1. Euphorbia atoto G. Forster, Fl. Ins. Austr. 36. 1786.
海滨大戟 hai bin da ji
Chamaesyce atoto (G. Forster) Croizat; Euphorbia articulata Dennstedt (1818), not Burman (1760); E. atoto var. minor Boissier; E. halophila Miquel; E. pallens Dillwyn; E. lingiana Shih ex Chun.
Herbs, perennial, 20-40(-60) cm tall. Rootstock woody, 8-10 mm thick. Stems woody at base, many branched, each branched again, ascending or suberect, to 8-10 mm thick at base; internodes large and conspicuous. Leaves opposite, mostly not overlapping; stipules mostly interpetiolar, membranous, triangular, 1-2 mm, lacerate, caducous when dry; petiole 1-3 mm; leaf blade long elliptic or ovate-oblong, 1-3(-4) × 0.4-1.3(-1.5) cm, thinly leathery, base obliquely subrounded or rounded-cordate, margin entire, apex a small tip, obtuse in upper; lateral veins pinnate. Cyathia in terminal and subterminal cymes, peduncle 2-5 mm; involucre cuplike, ca. 2 × 1.5 mm, marginal lobes (4 or)5, triangular-ovate, apex acute, lacerate; glands 4, yellow, transversely elliptic, appendages very inconspicuous, almost absent. Male flowers 10-25; anthers yellow. Female flower: pedicel 2-4 mm, exserted from involucre; ovary glabrous; styles free, easily fallen; stigma slightly 2-lobed. Capsule exserted, nutant, 3-angular, ca. 3.5 × 3.5 mm, smooth; fruiting pedicel to 6 mm. Seeds globose, ca. 1.5 × 1.5 mm, light yellow, adaxially inconspicuously light brown striate; caruncle absent. Fl. and fr. Jun-Nov.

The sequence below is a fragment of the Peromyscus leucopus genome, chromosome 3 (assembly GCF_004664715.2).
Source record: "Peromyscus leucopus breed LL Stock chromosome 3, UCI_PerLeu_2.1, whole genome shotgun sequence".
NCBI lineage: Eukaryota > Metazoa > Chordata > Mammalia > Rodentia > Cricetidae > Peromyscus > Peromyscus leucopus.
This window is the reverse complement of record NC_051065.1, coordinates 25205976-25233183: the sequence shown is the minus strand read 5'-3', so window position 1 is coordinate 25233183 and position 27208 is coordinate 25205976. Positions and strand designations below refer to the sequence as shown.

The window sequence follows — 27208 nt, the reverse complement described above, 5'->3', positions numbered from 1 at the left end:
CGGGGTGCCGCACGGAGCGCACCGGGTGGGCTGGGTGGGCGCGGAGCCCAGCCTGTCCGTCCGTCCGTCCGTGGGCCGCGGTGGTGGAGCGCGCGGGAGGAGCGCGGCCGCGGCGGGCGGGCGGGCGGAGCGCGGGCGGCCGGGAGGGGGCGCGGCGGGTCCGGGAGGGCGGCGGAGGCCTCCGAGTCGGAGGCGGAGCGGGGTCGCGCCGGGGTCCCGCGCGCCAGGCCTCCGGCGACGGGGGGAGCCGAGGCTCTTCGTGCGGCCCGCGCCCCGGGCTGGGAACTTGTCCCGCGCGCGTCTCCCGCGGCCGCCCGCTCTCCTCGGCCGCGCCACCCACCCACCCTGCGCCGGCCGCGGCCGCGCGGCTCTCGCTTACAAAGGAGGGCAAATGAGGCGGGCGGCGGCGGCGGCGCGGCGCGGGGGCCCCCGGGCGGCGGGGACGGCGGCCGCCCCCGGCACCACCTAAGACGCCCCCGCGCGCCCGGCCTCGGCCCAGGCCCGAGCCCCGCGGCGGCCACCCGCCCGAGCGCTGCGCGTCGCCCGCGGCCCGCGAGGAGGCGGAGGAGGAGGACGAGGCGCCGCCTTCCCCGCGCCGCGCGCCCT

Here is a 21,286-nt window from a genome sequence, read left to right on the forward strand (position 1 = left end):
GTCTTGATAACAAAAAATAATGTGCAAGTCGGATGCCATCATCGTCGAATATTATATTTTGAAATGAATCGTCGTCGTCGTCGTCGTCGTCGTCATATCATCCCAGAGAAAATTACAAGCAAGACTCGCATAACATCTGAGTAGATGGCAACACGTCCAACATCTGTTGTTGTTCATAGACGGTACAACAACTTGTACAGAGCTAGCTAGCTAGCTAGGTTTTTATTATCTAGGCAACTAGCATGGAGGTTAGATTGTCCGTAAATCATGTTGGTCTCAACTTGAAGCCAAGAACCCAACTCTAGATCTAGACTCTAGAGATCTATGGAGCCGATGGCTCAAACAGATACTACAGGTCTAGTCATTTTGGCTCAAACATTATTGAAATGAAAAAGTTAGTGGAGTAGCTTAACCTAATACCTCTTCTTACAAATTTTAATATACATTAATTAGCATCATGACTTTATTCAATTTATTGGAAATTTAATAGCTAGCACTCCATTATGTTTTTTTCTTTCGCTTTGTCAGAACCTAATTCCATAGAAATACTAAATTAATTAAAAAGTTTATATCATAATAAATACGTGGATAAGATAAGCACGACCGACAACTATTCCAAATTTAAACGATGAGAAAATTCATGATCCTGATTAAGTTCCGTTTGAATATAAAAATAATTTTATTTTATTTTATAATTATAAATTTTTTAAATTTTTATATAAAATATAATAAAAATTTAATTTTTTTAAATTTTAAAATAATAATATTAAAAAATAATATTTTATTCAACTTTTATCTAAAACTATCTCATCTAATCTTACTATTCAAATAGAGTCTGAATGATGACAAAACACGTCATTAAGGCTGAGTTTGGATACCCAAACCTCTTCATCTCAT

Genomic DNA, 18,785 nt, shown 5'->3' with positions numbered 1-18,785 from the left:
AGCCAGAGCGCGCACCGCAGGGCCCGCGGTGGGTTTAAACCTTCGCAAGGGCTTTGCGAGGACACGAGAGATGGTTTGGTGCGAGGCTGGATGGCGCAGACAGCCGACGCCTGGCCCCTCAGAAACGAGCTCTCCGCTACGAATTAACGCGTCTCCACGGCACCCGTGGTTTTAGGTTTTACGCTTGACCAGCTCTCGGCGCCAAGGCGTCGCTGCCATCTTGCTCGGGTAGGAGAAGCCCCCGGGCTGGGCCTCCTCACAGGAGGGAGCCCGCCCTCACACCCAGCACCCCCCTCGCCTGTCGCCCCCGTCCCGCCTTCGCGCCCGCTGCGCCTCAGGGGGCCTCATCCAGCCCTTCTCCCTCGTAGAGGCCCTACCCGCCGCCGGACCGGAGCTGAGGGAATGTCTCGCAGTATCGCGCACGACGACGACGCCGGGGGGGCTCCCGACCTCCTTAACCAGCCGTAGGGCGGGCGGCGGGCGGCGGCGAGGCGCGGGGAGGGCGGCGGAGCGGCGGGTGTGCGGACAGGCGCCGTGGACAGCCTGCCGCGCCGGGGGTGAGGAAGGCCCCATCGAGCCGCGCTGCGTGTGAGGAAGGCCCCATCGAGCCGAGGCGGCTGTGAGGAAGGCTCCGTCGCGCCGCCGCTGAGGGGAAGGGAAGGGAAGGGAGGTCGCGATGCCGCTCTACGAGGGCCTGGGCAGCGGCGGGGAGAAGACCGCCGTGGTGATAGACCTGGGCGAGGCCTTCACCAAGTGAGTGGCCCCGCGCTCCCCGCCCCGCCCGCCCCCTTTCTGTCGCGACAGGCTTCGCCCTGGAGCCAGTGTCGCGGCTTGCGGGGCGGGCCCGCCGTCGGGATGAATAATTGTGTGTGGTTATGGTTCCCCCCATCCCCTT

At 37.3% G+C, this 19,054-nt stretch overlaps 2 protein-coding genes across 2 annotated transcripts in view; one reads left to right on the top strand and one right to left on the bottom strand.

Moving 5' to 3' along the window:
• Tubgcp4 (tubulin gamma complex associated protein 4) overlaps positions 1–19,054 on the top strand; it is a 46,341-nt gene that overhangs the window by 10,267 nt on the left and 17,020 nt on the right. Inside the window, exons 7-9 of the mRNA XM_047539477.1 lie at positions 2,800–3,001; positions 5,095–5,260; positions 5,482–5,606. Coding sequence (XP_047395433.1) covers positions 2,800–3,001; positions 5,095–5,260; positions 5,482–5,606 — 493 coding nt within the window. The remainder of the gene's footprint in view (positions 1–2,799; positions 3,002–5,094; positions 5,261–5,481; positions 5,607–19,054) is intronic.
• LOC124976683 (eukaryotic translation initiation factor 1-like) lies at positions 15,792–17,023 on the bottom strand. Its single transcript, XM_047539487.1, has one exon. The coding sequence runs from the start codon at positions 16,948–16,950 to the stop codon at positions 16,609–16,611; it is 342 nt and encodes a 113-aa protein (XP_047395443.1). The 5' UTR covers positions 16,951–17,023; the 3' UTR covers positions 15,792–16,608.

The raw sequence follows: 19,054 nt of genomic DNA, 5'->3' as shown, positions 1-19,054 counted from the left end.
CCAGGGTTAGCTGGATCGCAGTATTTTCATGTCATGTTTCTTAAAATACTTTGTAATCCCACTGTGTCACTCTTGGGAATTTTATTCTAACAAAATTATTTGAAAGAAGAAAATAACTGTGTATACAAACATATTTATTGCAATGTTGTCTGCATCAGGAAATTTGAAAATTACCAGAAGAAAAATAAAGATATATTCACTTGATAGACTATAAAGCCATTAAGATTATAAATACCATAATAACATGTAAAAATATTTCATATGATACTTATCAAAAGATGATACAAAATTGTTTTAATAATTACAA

Sandy places near coasts. S Guangdong, Hainan, Taiwan [Cambodia, India, Indonesia, Japan, Laos, Malaysia, Myanmar, Philippines, Sri Lanka, Thailand, Vietnam; Australia, Pacific islands].
Euphorbia lingiana is only an extreme example, with a long root, of this species.